Art Is Work

Introduction

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Project
Commission on the Arts

“This is the only real concern of the artist, to recreate out of the disorder of life that order which is art.”
—James Baldwin1

“Hell! They’ve got to eat just like other people.”
—Harry Hopkins, Director of FDR’s Works Progress Administration during the Great Depression

 

Art can be many things, but it starts as work. Sadly, that work is consistently undervalued in American society. While a recent national survey found that 81 percent of Americans believe the arts are “a positive experience in a troubled world,” a separate survey conducted for this report found only 22 percent of Americans believe artists contribute “a lot” to the general good of society.2 This gap between American feelings about the personal value of the arts and their perceptions about the value of those who create that art undermines the work artists and cultural workers are able to do, the value they are able to contribute to the health of our communities, and who is able to make a life as an artist. In this report, we address a central question: How can we better recognize the value of artists in our national policy in order to enable the essential work they do?

The report is a product of the Commission on the Arts, a multiyear project of the American Academy that brought together artists, scholars, advocates, and leaders from across the country. The forty-four members of the Commission identified central issues related to the arts and their role in American life and society, including how artists are often undervalued even when their art is rightly considered essential. To build this report, the Commission held virtual listening sessions with experts in the field, commissioned a field scan of community and economic development–focused artist programs around the country, and built partnerships with advocacy groups, experts, and creatives involved in similar efforts.

We discovered that artists desperately need a better system. In the middle of our work, the COVID-19 pandemic struck, deeply impacting the arts and culture sector. Venues shuttered, organizations lost revenue, and artists had gigs and shows canceled, were furloughed, or lost their jobs entirely. Despite such hardships, artists of all kinds, including musicians, dancers, writers, actors, and visual artists, stepped up to help their communities through their artistic abilities. Still, the moment is one of crisis for arts and culture—and also reveals existing cracks in the sector. For some, the pandemic has underscored the precarious nature of their work. Many artists had access to unemployment insurance for the first time in their careers because of the Pandemic Unemployment Assistance program. For others, the crisis highlighted glaring racial and gender inequities in the field, as the loss of income and the consequences of lost income were not distributed evenly.3 The precarity of the present moment reflects the severe lack of supports that were in place before the pandemic. Artists need help now, but simply addressing the immediate crisis will not shore up artists’ lives and protect them from the next shock or from the smaller crises of the everyday.
 

“The United States needs to recalibrate its market values and support systems to justify an inclusive attitude toward professional artists as essential workers of society.”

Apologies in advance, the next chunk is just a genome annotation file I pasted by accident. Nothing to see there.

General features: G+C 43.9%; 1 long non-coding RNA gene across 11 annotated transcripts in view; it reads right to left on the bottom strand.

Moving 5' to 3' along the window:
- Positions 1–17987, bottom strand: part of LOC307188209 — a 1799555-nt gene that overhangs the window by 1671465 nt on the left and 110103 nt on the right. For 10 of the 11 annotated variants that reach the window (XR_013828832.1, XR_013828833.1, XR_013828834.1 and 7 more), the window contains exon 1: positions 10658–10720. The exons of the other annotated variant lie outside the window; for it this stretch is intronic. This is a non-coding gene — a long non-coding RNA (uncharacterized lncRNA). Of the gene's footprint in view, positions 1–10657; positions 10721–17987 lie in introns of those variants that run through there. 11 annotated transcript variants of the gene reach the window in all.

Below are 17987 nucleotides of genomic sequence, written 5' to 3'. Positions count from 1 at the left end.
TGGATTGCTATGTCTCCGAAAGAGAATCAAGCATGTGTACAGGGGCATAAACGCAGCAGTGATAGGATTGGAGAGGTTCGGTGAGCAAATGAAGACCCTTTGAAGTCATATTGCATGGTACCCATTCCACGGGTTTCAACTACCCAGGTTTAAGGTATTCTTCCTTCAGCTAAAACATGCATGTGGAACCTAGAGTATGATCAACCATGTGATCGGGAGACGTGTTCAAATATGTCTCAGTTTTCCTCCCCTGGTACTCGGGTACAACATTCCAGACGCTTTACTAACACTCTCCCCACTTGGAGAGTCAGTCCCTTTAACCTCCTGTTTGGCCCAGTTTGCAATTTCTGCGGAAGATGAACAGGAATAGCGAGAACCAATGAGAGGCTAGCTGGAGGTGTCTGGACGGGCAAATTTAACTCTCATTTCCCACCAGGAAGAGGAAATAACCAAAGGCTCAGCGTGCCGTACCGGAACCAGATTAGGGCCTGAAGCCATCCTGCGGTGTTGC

—Felix Padrón (Commission member, visual artist, curator, and arts management professional)


We arrived at four key principles that ground our recommendations to build a better system:

  1. Name and include artists in federal policy. Artists need representation at a federal level, preferably at the executive level, and they need to be explicitly named as a category in legislation and policy. That is the only way to ensure that new federal policies aimed at building our workforce, supporting the economy, and strengthening society will include artists as vital members of the workforce, builders of the economy, and maintainers of community.
  2. Recognize how creative work happens. Many work-related policies and safety nets are written for a long-lasting single employment relationship that is no longer standard for the general workforce and was never standard for artists. Artists need policy that recognizes as standard independent contract work, multiple employers, entrepreneurship, and inconsistent income—and supports workers accordingly.
  3. Center equity. The value of artists to America will never be realized without the full participation of Black, Indigenous, and other artists of color. Yet they have been under­resourced and underrecognized. Women artists, artists with disabilities, and rural artists have likewise often been underrecognized. Artists need anti-racist policies that equitably fund, train, and support them.
  4. Think locally, share nationally. Much of artists’ vital work is locally rooted and supported. Policy and funding solutions must recognize this. Funding mechanisms at the national level need to be shaped in a way that supports and amplifies local mechanisms and programs. However, increased national-level sharing of successes and supports is clearly also needed.

To make the case for these policies and practices, we start by articulating the value of artists and cultural workers in American society and dig deeper into the challenges that limit their full participation in those roles. We then build out the four principles above into a set of recommendations to enable an America where the people who make art are as valued as the product of their labors.

Torpedo Factory Christine Cardellino Painting
Artists are dynamic contributors to the small-business sector. The Torpedo Factory Art Center, a reclaimed World War II facility in Alexandria, Virginia, provides studio space for artists such as Christine Cardellino.

 

Endnotes

The Value of Artists

Arts are essential to many areas of American life, as attested by the already numerous reports, research papers, and paeans to the value of the arts. In the present report we touch on only two main areas—the economic and the civic—while acknowledging that the value of the arts and the artists who make arts possible extends far beyond. (A separate report by this Commission, on the arts in K–12 education, examines many of these other values.)4